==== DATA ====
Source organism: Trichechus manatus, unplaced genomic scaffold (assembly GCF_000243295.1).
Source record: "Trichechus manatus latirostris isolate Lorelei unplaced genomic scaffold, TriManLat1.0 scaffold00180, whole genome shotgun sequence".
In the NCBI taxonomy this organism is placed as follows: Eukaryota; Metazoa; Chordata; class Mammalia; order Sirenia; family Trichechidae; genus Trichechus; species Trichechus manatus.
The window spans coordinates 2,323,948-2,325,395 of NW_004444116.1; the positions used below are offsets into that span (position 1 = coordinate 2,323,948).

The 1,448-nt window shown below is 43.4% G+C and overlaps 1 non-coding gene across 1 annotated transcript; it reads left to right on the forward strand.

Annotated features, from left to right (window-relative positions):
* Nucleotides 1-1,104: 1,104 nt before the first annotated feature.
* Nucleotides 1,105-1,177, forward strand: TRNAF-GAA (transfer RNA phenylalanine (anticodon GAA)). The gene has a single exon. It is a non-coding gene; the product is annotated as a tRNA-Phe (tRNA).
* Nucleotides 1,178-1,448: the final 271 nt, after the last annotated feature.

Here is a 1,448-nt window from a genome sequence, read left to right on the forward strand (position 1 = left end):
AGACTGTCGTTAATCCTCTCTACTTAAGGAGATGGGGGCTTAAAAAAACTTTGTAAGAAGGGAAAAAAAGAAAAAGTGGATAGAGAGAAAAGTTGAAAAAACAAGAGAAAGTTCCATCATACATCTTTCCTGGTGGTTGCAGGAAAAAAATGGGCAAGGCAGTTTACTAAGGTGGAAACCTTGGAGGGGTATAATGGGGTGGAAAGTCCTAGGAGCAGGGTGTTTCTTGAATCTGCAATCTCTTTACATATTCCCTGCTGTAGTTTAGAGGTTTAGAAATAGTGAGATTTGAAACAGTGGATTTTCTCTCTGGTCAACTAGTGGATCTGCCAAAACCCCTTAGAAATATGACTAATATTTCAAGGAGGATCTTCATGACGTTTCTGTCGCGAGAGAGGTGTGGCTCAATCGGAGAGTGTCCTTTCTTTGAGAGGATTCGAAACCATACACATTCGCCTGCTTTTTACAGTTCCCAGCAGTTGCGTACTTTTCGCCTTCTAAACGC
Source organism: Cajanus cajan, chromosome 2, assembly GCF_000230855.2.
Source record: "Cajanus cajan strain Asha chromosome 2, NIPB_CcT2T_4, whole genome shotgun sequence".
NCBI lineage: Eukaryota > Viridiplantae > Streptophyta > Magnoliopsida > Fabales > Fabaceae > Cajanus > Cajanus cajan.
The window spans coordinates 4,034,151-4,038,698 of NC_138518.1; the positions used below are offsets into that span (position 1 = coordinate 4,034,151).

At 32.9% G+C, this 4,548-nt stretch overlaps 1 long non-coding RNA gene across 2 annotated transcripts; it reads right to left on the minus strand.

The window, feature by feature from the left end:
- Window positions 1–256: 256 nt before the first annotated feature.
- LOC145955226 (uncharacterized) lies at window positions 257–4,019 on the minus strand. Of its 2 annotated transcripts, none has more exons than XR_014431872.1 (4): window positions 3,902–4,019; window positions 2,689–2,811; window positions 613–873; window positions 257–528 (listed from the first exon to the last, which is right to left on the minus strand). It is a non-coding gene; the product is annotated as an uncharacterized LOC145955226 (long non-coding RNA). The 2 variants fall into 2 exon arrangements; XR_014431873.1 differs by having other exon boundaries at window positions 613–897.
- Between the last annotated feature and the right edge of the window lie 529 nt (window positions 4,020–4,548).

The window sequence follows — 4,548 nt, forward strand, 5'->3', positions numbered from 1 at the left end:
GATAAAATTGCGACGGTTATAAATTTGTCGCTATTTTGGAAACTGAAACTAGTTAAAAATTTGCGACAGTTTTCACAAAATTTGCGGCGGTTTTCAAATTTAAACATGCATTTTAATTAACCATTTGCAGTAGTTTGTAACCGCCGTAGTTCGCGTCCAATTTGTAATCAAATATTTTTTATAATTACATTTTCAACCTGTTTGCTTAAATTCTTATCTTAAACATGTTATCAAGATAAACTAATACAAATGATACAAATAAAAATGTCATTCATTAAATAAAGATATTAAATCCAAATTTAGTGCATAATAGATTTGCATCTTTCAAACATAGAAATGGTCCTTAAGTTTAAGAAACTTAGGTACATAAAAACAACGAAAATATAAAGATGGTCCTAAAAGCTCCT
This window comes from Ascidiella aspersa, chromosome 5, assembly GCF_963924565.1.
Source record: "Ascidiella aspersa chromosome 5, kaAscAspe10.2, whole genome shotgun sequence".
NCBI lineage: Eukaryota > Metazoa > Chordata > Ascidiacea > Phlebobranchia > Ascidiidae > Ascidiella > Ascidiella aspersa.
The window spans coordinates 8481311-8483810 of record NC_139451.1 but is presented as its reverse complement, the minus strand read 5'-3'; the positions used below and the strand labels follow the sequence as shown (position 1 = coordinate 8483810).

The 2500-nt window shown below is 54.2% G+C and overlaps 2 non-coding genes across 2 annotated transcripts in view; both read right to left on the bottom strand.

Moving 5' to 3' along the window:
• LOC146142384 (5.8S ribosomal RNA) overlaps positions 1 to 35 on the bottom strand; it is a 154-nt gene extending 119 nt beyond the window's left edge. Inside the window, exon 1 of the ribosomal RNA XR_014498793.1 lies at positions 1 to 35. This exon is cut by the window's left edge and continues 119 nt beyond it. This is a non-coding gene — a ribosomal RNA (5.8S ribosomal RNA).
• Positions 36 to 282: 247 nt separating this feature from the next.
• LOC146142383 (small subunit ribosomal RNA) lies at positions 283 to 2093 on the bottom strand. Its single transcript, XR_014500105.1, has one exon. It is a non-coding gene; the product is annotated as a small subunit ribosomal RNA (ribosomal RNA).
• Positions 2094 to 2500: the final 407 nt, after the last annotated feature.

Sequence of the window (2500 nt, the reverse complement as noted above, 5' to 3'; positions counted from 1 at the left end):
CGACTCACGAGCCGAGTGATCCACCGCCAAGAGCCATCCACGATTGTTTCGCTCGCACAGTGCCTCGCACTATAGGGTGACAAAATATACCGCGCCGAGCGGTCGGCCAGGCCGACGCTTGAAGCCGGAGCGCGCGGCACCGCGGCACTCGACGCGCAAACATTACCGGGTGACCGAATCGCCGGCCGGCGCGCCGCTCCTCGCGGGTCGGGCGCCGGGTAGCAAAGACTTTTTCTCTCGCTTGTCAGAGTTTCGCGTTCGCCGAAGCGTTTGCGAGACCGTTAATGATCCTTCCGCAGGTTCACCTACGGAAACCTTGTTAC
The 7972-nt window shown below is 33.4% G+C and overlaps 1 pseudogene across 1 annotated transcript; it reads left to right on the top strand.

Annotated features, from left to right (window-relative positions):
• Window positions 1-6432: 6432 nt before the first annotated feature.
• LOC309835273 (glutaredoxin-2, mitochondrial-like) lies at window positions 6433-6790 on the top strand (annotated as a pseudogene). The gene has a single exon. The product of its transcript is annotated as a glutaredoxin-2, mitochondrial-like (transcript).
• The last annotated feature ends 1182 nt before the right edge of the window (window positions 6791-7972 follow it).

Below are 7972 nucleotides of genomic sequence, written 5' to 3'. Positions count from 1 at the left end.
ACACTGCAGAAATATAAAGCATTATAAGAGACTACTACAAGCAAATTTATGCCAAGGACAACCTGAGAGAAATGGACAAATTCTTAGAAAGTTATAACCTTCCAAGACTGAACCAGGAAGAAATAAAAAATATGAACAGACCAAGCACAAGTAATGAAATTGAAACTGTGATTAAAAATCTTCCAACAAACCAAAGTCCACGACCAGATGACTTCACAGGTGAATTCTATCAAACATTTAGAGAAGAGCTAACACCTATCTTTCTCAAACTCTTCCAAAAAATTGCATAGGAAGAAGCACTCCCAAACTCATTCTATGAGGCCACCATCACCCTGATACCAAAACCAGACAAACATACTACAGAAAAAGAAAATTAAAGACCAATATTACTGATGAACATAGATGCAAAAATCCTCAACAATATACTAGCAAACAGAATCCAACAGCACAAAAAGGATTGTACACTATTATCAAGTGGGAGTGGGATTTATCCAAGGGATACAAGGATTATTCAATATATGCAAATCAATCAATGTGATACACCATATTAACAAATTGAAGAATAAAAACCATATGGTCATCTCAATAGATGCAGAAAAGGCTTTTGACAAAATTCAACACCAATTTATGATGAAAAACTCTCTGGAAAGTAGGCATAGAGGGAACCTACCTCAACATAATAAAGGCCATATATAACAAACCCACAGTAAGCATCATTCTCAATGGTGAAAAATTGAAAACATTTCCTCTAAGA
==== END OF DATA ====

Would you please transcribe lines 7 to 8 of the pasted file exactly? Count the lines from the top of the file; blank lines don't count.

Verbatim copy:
* Nucleotides 1-1,104: 1,104 nt before the first annotated feature.
* Nucleotides 1,105-1,177, forward strand: TRNAF-GAA (transfer RNA phenylalanine (anticodon GAA)). The gene has a single exon. It is a non-coding gene; the product is annotated as a tRNA-Phe (tRNA).